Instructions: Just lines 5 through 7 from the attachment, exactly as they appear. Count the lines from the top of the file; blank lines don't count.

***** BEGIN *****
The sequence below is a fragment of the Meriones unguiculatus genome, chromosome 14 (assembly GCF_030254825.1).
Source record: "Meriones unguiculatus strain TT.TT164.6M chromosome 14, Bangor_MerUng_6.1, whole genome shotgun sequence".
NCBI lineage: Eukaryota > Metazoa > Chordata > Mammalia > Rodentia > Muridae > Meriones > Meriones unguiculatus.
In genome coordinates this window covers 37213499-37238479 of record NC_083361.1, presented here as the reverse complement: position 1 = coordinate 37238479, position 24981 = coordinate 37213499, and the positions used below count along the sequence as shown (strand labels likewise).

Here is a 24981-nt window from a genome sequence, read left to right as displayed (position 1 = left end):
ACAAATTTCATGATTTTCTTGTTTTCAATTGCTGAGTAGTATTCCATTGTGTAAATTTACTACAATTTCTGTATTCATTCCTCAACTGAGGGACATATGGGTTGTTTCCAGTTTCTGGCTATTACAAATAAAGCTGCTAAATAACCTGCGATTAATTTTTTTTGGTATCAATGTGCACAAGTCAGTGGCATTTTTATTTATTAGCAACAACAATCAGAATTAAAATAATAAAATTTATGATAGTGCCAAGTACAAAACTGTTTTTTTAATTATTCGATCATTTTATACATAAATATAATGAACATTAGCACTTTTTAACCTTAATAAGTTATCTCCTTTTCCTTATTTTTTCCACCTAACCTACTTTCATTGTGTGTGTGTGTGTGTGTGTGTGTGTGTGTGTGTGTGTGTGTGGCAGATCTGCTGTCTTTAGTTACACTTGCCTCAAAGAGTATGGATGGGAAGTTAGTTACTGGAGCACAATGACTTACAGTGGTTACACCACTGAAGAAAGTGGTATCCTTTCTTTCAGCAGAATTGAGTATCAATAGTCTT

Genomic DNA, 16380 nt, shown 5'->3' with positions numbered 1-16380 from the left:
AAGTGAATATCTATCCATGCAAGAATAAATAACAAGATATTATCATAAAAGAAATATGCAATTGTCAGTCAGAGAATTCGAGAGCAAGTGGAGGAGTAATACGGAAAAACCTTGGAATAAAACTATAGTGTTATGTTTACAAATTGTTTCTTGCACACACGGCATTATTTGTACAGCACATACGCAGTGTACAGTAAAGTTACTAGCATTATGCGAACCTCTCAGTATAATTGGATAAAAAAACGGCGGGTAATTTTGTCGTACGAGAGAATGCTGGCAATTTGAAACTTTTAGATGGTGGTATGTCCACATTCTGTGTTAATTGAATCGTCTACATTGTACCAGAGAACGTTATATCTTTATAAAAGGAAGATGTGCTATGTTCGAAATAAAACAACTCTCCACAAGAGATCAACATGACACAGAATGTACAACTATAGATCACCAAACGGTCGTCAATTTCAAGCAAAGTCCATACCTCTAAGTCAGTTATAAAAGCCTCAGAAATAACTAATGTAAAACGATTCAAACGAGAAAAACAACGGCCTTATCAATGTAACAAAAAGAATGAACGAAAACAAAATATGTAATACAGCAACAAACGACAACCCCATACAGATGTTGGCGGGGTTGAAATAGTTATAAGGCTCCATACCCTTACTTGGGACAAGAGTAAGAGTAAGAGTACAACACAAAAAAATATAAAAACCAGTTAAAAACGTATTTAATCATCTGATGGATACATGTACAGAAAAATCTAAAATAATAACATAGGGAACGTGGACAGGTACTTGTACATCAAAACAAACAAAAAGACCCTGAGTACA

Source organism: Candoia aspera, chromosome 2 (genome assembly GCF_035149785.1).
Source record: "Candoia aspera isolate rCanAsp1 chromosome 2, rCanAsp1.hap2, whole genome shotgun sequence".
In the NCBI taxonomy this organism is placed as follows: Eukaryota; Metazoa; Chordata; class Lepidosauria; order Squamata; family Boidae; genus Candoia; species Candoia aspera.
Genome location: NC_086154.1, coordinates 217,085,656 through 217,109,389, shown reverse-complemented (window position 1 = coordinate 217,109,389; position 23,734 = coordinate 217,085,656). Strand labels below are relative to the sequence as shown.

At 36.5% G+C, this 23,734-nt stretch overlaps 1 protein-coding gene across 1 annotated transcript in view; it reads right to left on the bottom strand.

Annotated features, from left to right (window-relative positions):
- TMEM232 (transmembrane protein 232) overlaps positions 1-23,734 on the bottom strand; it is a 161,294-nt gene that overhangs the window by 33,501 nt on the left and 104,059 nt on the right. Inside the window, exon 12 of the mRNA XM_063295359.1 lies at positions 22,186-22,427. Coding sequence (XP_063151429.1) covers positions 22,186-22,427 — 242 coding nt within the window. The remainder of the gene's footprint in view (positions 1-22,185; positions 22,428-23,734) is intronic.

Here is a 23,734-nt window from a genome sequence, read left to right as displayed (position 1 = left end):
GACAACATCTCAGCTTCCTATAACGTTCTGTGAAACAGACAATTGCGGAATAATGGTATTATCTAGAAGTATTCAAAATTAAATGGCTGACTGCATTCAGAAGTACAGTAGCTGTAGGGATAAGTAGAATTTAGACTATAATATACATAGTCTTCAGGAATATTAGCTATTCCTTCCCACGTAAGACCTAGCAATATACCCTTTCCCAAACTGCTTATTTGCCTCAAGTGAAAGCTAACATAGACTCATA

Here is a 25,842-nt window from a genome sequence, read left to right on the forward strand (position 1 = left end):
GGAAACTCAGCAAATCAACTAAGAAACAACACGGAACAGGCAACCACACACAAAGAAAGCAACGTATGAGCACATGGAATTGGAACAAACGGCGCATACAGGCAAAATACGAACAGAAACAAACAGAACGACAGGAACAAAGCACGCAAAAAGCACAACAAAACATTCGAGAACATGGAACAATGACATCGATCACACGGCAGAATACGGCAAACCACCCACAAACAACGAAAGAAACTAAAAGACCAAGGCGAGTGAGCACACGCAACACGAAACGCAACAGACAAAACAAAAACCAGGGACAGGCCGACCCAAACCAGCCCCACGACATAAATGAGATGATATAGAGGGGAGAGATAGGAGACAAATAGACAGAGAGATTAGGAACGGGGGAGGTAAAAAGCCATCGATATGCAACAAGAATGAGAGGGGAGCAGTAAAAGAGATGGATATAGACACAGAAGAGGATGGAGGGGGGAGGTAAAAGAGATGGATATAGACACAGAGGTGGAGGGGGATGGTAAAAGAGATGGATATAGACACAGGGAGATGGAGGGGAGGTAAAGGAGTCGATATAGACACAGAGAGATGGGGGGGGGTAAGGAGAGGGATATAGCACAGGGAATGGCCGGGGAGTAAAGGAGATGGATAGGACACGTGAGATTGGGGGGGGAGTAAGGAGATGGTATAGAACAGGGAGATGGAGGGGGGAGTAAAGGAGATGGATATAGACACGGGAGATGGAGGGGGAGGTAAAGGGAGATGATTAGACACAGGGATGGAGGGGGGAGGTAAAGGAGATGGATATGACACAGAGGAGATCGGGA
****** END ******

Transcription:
Here is a 24981-nt window from a genome sequence, read left to right as displayed (position 1 = left end):
ACAAATTTCATGATTTTCTTGTTTTCAATTGCTGAGTAGTATTCCATTGTGTAAATTTACTACAATTTCTGTATTCATTCCTCAACTGAGGGACATATGGGTTGTTTCCAGTTTCTGGCTATTACAAATAAAGCTGCTAAATAACCTGCGATTAATTTTTTTTGGTATCAATGTGCACAAGTCAGTGGCATTTTTATTTATTAGCAACAACAATCAGAATTAAAATAATAAAATTTATGATAGTGCCAAGTACAAAACTGTTTTTTTAATTATTCGATCATTTTATACATAAATATAATGAACATTAGCACTTTTTAACCTTAATAAGTTATCTCCTTTTCCTTATTTTTTCCACCTAACCTACTTTCATTGTGTGTGTGTGTGTGTGTGTGTGTGTGTGTGTGTGTGTGTGTGGCAGATCTGCTGTCTTTAGTTACACTTGCCTCAAAGAGTATGGATGGGAAGTTAGTTACTGGAGCACAATGACTTACAGTGGTTACACCACTGAAGAAAGTGGTATCCTTTCTTTCAGCAGAATTGAGTATCAATAGTCTT

Genomic DNA, 16380 nt, shown 5'->3' with positions numbered 1-16380 from the left: